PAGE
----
Ontario has released the strategic mandate agreement (SMA) it signed with Collège Boreal. The agreement identifies Boréal's key differentiators as its support for francophone education and culture and its significant French-language PSE network, which reaches 27 communities across Ontario. The college’s medical radiation, ultrasonography, funeral services, and veterinary care programs are also identified as areas of strength. The SMA notes Boréal’s many community and national partnerships, applied research activities, and employment services as further strengths. The college’s support for blended and experiential learning are also highlighted. The SMA acknowledges Boréal’s high number of first-generation students and its considerable population of students with special needs as well as its support for the success of Aboriginal students through the college’s Louis-Riel Centre. 5 proposed areas for growth are identified in the report: administration, health, community services, technology, and skilled trades. Boréal SMA

Laurentian SMA cites institution’s blended culture, regionally inflected research

The strategic mandate agreement (SMA) signed between Ontario and Laurentian University highlights the university’s blended English, French, and Indigenous culture, as well as its research activity in environment and conservation, health and wellness, social and culture research and creativity, engineering, mineral and materials science, and particle physics. Laurentian is cited for its strong community engagement programs, including its social work program in Indigenous Relations and its participation in the Re-greening of Sudbury project. Additional areas of strength mentioned in the SMA include the university’s engagement with the mining industry and its efforts to increase the participation rates of Aboriginal people in university education. The SMA further identifies the valuable relationship between Laurentian’s research agenda and the characteristics of its region. Laurentian’s proposed program areas for growth include architecture; engineering and earth sciences; French language programs in Sudbury; forensic science, criminal investigative science, and IT; and northern health development and Indigenous relations. Laurentian SMA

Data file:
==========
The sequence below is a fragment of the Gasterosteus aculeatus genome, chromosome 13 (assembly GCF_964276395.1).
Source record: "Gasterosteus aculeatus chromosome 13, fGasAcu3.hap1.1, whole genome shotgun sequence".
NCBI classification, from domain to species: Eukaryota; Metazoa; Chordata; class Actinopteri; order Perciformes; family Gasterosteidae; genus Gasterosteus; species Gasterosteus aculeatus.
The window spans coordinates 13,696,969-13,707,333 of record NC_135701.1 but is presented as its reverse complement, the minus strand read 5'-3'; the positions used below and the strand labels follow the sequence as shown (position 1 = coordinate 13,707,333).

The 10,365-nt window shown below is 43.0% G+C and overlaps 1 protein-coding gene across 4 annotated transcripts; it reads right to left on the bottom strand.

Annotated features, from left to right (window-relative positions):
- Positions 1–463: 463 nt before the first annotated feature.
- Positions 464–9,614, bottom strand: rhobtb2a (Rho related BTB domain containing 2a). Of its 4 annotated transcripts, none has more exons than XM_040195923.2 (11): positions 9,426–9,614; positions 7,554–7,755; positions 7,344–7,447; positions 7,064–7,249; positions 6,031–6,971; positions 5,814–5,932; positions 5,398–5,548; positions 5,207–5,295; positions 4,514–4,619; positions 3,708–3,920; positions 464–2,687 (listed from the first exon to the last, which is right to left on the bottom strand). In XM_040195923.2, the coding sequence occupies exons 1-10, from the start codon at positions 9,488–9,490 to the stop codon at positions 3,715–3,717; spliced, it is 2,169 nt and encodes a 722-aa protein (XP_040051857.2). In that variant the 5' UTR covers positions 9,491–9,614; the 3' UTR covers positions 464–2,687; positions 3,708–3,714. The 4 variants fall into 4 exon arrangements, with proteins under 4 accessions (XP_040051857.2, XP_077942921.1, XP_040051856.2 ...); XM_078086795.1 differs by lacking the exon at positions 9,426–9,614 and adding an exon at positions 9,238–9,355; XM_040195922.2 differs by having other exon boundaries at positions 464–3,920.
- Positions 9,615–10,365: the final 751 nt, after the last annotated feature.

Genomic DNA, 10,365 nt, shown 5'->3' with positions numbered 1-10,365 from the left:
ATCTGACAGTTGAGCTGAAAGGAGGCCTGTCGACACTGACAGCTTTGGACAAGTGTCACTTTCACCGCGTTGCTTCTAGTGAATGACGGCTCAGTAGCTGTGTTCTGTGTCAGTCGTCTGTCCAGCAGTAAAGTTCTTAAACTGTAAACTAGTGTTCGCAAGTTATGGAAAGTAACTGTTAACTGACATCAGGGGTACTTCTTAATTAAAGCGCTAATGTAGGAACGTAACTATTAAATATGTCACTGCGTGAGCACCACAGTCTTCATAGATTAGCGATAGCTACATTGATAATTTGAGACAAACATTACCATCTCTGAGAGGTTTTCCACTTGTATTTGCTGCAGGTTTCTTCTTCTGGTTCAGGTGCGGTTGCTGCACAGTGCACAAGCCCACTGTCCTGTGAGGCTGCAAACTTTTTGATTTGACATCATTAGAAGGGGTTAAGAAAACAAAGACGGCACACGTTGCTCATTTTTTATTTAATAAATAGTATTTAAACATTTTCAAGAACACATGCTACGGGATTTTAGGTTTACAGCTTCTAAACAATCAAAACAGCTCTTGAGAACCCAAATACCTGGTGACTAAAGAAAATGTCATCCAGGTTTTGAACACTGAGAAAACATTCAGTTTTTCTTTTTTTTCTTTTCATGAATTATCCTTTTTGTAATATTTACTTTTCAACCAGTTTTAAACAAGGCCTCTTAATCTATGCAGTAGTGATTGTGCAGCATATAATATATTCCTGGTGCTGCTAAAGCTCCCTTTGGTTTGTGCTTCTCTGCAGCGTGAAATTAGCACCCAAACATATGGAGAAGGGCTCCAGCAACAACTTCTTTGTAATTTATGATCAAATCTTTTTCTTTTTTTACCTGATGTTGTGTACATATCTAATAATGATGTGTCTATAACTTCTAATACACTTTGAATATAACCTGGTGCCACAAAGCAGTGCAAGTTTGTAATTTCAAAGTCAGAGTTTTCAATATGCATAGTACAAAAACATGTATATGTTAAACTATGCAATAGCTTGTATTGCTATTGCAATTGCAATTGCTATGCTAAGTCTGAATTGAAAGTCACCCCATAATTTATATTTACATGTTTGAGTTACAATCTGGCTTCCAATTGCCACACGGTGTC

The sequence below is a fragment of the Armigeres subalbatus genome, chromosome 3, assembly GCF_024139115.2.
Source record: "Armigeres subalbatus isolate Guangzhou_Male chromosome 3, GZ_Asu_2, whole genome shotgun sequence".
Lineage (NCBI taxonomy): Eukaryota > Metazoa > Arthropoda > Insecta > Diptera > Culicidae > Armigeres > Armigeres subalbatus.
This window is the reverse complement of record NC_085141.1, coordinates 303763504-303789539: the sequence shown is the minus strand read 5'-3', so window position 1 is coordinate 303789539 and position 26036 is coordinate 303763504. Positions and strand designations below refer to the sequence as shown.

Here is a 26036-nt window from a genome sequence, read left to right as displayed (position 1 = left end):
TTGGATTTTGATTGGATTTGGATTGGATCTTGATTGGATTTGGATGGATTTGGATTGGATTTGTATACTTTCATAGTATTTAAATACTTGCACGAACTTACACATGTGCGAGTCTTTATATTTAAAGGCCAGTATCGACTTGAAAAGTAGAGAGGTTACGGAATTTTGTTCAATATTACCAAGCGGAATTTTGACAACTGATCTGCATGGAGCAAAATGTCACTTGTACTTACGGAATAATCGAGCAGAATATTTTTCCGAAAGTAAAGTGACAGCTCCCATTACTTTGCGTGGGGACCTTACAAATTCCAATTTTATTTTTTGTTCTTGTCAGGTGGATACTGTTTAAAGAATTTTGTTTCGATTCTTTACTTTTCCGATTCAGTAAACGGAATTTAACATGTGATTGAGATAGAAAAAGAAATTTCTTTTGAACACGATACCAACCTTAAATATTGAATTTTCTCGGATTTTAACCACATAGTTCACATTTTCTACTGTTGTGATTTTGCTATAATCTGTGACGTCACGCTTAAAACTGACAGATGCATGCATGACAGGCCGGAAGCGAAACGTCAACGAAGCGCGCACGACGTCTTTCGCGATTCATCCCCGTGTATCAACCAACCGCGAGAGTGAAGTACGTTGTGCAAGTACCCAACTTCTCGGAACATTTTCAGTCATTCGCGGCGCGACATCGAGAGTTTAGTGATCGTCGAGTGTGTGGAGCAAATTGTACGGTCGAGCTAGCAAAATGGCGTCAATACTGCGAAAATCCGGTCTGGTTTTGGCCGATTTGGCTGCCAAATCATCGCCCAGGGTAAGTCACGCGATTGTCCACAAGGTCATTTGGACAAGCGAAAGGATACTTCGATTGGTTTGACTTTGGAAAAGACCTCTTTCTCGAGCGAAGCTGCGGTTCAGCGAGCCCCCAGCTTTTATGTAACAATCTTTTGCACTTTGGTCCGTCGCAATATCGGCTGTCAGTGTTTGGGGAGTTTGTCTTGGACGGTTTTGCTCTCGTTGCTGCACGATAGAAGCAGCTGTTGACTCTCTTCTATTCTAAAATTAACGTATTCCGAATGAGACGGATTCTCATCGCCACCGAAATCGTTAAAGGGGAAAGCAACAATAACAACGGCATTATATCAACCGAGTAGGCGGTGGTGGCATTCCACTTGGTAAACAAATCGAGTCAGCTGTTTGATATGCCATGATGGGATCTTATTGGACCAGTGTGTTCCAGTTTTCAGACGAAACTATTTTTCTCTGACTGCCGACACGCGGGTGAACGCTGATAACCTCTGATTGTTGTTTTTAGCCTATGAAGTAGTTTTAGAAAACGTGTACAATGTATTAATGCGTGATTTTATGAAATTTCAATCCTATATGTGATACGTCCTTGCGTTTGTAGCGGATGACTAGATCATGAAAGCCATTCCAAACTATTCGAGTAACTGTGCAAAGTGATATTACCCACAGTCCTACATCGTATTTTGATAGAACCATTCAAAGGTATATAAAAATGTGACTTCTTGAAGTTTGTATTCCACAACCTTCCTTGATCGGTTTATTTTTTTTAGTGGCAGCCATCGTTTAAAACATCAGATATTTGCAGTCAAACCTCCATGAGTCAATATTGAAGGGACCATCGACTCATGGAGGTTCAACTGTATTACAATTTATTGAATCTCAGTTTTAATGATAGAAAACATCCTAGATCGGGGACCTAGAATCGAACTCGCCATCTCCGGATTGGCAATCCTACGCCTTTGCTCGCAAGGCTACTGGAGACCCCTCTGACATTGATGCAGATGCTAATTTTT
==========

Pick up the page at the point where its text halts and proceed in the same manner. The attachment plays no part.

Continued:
Google launches “Classroom” learning management system

Google has officially launched its new learning management system, simply called “Classroom.” The platform has been available in preview since May, but is now in full release. Classroom integrates with Google’s Apps for Education suite, enabling teachers to create within Google’s office software assignments that students can complete and return with just one click. The platform also includes features for grading, real-time feedback on student work, commenting, homework collection, and announcements. A spokesperson for Google noted that there is significant interest from third-party developers to build tools that will integrate with the platform, but would not reveal any further details. THE Journal

The Atlantic profiles the Minerva Project

The cover story in the latest issue of The Atlantic contemplates the future of college education in the US, focusing specifically on tech entrepreneur Ben Nelson’s Minerva Project. Instruction will be delivered to students via a proprietary platform that was designed around the principles of psychologist and former Harvard Dean Stephen M Kosslyn. The author of the article, who participated in a test run of a Minerva class, describes the experience as “exhausting ... with no relief in the form of time when my attention could flag ... If this was the education of the future, it seemed vaguely fascistic. Good, but fascistic.” Minerva takes a scientifically rigorous approach to identifying best practices and learning techniques, shunning tradition for data-driven decision-making. Rather than lectures, students are subjected to a barrage of quizzes and reasoning tests. Minerva has an international student base—Nelson believes that in time as many as 90% of students will come from overseas—many of whom come from “unconventional” backgrounds. “We are now building an institution that has not been attempted in over 100 years,” Nelson said. The Atlantic